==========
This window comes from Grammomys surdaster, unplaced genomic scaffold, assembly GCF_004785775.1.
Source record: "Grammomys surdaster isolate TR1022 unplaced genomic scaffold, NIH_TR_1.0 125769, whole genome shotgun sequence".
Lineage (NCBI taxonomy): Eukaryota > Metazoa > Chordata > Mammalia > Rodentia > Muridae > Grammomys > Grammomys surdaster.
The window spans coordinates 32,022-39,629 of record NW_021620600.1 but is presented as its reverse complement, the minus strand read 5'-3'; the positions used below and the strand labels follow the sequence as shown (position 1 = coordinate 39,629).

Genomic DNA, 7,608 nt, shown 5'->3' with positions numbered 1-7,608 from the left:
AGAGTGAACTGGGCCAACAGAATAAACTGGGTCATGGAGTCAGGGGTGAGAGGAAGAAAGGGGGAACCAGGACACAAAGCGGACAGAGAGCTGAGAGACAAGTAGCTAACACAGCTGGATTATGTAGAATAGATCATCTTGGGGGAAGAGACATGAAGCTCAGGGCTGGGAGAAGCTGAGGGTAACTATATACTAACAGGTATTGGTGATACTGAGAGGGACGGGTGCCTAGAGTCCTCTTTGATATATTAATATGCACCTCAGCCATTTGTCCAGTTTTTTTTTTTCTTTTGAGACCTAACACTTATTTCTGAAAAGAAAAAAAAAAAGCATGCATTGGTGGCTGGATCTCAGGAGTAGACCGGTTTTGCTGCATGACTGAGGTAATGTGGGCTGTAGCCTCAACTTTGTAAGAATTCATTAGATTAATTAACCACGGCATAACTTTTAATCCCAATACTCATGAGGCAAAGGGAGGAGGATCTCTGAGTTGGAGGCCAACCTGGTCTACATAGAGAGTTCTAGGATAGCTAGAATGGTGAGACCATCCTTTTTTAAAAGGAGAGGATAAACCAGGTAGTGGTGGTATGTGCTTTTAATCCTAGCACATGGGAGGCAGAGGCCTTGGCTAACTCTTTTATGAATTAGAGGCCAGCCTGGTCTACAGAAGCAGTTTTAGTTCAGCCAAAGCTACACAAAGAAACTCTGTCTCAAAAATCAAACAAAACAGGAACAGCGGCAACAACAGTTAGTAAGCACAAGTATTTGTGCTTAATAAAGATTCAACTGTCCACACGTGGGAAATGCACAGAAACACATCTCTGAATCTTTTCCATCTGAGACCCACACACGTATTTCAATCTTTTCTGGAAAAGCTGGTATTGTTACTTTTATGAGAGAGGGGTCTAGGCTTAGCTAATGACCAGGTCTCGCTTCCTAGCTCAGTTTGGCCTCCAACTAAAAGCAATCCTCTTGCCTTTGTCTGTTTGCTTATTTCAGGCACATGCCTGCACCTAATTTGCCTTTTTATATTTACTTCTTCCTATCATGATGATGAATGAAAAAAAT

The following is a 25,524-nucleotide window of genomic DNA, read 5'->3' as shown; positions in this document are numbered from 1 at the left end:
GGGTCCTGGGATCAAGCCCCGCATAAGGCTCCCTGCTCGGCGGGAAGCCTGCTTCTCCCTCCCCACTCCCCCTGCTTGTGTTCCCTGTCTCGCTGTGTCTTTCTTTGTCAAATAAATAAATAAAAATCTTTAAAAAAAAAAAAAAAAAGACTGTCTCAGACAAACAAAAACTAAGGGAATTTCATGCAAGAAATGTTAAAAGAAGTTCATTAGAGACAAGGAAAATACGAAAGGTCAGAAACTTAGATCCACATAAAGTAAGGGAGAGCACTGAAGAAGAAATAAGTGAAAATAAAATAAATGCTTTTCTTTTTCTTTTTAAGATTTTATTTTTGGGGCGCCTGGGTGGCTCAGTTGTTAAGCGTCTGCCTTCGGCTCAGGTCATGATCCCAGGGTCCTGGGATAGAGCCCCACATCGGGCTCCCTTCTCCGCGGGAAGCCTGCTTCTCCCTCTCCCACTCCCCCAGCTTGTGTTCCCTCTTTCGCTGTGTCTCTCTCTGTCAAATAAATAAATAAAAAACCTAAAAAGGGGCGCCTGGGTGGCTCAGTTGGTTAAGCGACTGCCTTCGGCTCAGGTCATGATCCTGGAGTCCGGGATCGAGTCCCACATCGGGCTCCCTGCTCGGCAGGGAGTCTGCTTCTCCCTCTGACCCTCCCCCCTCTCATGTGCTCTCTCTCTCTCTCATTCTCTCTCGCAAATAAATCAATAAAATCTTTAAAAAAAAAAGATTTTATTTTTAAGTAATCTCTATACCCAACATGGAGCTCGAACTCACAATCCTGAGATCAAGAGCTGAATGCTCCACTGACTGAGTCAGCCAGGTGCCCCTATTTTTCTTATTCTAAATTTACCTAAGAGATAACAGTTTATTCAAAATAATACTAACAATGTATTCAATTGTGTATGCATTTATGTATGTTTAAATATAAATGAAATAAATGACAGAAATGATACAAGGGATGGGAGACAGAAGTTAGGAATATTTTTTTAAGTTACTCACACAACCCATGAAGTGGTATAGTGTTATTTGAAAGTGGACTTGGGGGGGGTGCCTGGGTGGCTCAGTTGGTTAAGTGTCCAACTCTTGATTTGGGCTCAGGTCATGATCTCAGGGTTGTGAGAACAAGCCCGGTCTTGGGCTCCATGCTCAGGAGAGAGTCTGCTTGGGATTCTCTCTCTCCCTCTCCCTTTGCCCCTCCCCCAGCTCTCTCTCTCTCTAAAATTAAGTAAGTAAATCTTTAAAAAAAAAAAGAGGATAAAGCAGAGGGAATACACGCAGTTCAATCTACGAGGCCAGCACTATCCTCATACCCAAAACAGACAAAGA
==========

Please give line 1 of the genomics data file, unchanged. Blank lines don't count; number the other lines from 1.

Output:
This window comes from Grammomys surdaster, unplaced genomic scaffold, assembly GCF_004785775.1.